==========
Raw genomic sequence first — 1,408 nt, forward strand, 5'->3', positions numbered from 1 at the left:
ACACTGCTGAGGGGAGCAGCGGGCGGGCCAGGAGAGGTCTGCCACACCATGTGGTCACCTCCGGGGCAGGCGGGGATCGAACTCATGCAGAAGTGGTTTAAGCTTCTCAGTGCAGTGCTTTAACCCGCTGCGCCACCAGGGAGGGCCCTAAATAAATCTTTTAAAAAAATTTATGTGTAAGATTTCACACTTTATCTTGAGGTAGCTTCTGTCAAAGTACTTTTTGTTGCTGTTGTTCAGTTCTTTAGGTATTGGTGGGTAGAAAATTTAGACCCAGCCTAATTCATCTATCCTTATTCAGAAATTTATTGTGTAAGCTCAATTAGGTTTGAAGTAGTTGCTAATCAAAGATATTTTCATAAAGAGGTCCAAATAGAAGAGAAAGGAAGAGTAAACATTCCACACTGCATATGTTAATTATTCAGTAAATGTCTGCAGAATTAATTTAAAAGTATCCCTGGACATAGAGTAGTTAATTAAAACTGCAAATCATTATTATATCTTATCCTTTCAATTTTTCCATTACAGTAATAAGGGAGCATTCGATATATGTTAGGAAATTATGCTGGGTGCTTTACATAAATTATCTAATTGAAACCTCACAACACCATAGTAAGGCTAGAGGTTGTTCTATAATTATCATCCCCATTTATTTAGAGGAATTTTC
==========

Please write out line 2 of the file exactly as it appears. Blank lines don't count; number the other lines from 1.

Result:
ACACTGCTGAGGGGAGCAGCGGGCGGGCCAGGAGAGGTCTGCCACACCATGTGGTCACCTCCGGGGCAGGCGGGGATCGAACTCATGCAGAAGTGGTTTAAGCTTCTCAGTGCAGTGCTTTAACCCGCTGCGCCACCAGGGAGGGCCCTAAATAAATCTTTTAAAAAAATTTATGTGTAAGATTTCACACTTTATCTTGAGGTAGCTTCTGTCAAAGTACTTTTTGTTGCTGTTGTTCAGTTCTTTAGGTATTGGTGGGTAGAAAATTTAGACCCAGCCTAATTCATCTATCCTTATTCAGAAATTTATTGTGTAAGCTCAATTAGGTTTGAAGTAGTTGCTAATCAAAGATATTTTCATAAAGAGGTCCAAATAGAAGAGAAAGGAAGAGTAAACATTCCACACTGCATATGTTAATTATTCAGTAAATGTCTGCAGAATTAATTTAAAAGTATCCCTGGACATAGAGTAGTTAATTAAAACTGCAAATCATTATTATATCTTATCCTTTCAATTTTTCCATTACAGTAATAAGGGAGCATTCGATATATGTTAGGAAATTATGCTGGGTGCTTTACATAAATTATCTAATTGAAACCTCACAACACCATAGTAAGGCTAGAGGTTGTTCTATAATTATCATCCCCATTTATTTAGAGGAATTTTC